If you are unable to judge by just looking at the dough, you can do the finger poke test:

Proofing:
  1. Lightly press the side of the proved dough with your finger.  If it bounces back immediately without any indentation, it means the dough is under proved and needs more time before baking.
  2. If the indentation stays and it doesn’t bounce back, it means it has been over proved.
  3. If the indentation slowly bounces back and leave a small indentation, it is ready to bake. 
  4. There will be a final burst of rising once the bread is placed to bake in the oven and it is called oven spring. 
WRINKLE TOP OR SHRINKING
If your bread collapses or gets wrinkled on top after removing from oven, it could be because your dough over proved during the second proofing. Please proof your dough until it just reaches or is slightly below the rim of the pan.

BAKING
Do also note that the baking temperature and timing provided are what works for my oven and should also be regarded as a guide only. Every oven behaves a little differently, so please adjust accordingly for your oven.

SOURDOUGH STARTER
A healthy starter is very crucial as advised by Baking with Gina.  It is advisable to feed your starter daily if you want your bread to rise nicely and to use the starter (levain) at its peak.  

If the mother starter is not strong, the bread dough will not rise a lot even though the starter is used at its peak.

I used more levain (sourdough starter) in my soft bread recipe to get less sourness taste. This sounds weird right? More starter will make the dough rise faster and less time needed for the dough to digest and produce acids. The acids give the sourness taste. In resulting less acids produce and bread become less sour.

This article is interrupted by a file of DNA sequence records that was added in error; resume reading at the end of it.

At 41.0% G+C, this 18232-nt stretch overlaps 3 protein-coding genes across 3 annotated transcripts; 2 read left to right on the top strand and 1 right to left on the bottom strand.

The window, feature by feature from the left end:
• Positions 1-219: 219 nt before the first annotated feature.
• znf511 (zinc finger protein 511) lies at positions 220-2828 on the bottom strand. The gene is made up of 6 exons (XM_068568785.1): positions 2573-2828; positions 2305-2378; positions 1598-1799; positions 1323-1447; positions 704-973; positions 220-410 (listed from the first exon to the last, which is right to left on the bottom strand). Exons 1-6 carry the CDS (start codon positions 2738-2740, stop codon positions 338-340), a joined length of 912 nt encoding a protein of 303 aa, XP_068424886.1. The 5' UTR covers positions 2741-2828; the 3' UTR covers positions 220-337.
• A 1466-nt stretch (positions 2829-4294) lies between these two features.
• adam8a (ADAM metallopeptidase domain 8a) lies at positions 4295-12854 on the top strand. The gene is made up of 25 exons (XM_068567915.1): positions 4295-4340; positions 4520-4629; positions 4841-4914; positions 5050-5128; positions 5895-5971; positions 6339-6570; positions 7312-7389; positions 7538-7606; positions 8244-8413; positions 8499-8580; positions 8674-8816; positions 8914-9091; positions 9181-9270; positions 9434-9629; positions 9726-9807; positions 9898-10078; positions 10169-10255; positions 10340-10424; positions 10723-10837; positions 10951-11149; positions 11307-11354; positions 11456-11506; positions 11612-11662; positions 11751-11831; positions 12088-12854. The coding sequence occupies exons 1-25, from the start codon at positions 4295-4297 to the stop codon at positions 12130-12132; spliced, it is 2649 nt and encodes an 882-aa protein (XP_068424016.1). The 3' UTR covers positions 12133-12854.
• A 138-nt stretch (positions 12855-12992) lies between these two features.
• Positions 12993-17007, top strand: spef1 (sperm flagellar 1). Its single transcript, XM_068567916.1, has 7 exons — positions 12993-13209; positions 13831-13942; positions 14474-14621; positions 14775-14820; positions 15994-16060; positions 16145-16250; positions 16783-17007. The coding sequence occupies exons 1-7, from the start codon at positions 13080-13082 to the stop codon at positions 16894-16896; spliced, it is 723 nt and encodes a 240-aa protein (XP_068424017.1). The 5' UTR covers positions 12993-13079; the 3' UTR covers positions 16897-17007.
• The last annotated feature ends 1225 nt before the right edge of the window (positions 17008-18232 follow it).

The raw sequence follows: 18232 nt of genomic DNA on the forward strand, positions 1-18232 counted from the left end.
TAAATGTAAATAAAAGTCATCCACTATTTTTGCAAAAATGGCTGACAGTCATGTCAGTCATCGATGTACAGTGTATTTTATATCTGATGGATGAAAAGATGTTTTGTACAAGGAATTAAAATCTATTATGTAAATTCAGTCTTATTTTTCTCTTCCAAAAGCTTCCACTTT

If you have any questions regarding this recipe or any other post, please leave me a comment in the “LEAVE A COMMENT” link and I will reply you as soon as possible.

Recipe - Sourdough Brioche with Soft and Fluffy Crumb

Yields:  8 pull-apart buns in 450g loaf pan

INGREDIENTS:

Levain - 190g total (ratio 1:1:1):
65g sourdough starter (100% Hydration)
65g bread flour (I used Japan High Gluten Flour)
65g water

Main Dough:
255g bread flour (I used Japan High Gluten Flour)
50g brown sugar 
1 tsp salt
2 large eggs, whisked (about 108g without shell)
20g full cream milk (whole milk)
1/4 tsp of vanilla extract or paste (optional)
80g butter, room temperature

Egg Wash:
1 egg + 1 tbsp water, whisked

Utensil:
450g Loaf pan (20 X 10 X 10 cm) or (8" X 4" X 4")